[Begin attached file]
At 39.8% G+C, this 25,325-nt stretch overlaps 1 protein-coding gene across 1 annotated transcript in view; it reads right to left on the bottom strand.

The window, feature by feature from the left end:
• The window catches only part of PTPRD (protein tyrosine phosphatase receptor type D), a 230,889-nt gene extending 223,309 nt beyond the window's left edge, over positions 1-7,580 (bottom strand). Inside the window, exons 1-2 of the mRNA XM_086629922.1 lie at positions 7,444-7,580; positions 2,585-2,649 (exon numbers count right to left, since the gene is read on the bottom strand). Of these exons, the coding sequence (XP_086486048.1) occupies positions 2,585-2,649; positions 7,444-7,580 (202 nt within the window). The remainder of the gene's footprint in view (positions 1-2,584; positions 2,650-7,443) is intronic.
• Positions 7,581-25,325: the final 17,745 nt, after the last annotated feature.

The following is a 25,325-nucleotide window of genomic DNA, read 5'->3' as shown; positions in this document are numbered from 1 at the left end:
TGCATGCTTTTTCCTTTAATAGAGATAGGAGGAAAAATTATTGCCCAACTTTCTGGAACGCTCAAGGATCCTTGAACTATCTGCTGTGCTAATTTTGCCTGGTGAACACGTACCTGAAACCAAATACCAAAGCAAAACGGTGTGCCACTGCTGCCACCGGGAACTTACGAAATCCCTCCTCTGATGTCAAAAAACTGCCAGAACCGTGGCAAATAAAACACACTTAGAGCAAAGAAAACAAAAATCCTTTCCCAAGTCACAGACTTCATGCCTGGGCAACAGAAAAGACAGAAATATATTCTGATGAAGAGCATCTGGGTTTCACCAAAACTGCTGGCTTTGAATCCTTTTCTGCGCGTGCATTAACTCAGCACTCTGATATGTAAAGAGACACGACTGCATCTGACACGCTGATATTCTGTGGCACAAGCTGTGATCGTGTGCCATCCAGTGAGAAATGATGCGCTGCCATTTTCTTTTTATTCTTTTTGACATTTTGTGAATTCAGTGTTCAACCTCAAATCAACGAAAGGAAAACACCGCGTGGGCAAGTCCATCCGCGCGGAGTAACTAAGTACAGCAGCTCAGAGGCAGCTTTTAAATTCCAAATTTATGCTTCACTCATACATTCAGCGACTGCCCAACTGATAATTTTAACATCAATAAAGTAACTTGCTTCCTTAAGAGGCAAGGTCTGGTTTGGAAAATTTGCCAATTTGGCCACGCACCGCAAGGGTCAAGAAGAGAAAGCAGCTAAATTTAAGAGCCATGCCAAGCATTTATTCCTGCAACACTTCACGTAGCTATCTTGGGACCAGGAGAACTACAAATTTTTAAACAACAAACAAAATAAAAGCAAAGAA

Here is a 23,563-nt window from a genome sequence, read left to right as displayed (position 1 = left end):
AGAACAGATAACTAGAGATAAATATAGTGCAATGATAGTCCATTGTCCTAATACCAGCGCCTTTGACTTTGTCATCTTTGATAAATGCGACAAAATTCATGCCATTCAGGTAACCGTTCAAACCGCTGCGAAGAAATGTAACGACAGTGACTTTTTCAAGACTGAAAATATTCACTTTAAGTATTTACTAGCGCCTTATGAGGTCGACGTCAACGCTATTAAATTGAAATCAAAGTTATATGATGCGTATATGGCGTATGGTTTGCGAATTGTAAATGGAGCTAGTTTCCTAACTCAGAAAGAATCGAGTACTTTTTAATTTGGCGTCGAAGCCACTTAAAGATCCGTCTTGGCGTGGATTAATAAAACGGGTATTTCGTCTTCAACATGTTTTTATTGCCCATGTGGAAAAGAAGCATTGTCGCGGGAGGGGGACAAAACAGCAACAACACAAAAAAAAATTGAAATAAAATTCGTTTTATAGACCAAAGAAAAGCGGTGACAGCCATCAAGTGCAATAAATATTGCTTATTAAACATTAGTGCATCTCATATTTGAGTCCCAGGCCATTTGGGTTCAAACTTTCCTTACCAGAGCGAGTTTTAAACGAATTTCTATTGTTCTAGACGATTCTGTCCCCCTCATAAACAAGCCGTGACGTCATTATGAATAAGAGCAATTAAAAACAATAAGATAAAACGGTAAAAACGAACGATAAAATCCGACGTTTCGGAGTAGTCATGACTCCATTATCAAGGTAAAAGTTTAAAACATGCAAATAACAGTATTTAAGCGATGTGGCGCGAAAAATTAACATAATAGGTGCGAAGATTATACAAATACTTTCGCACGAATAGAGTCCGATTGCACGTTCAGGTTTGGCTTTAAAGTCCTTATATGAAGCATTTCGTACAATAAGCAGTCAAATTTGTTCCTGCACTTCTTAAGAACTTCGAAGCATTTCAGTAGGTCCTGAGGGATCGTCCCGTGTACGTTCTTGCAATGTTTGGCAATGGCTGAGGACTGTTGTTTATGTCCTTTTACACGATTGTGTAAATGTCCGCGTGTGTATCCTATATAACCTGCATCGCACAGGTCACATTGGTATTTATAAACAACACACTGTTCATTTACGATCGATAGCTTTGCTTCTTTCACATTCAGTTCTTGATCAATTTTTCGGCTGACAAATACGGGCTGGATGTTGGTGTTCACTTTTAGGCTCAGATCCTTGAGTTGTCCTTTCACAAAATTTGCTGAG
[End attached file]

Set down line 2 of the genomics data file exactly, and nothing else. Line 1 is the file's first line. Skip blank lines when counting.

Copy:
The window, feature by feature from the left end: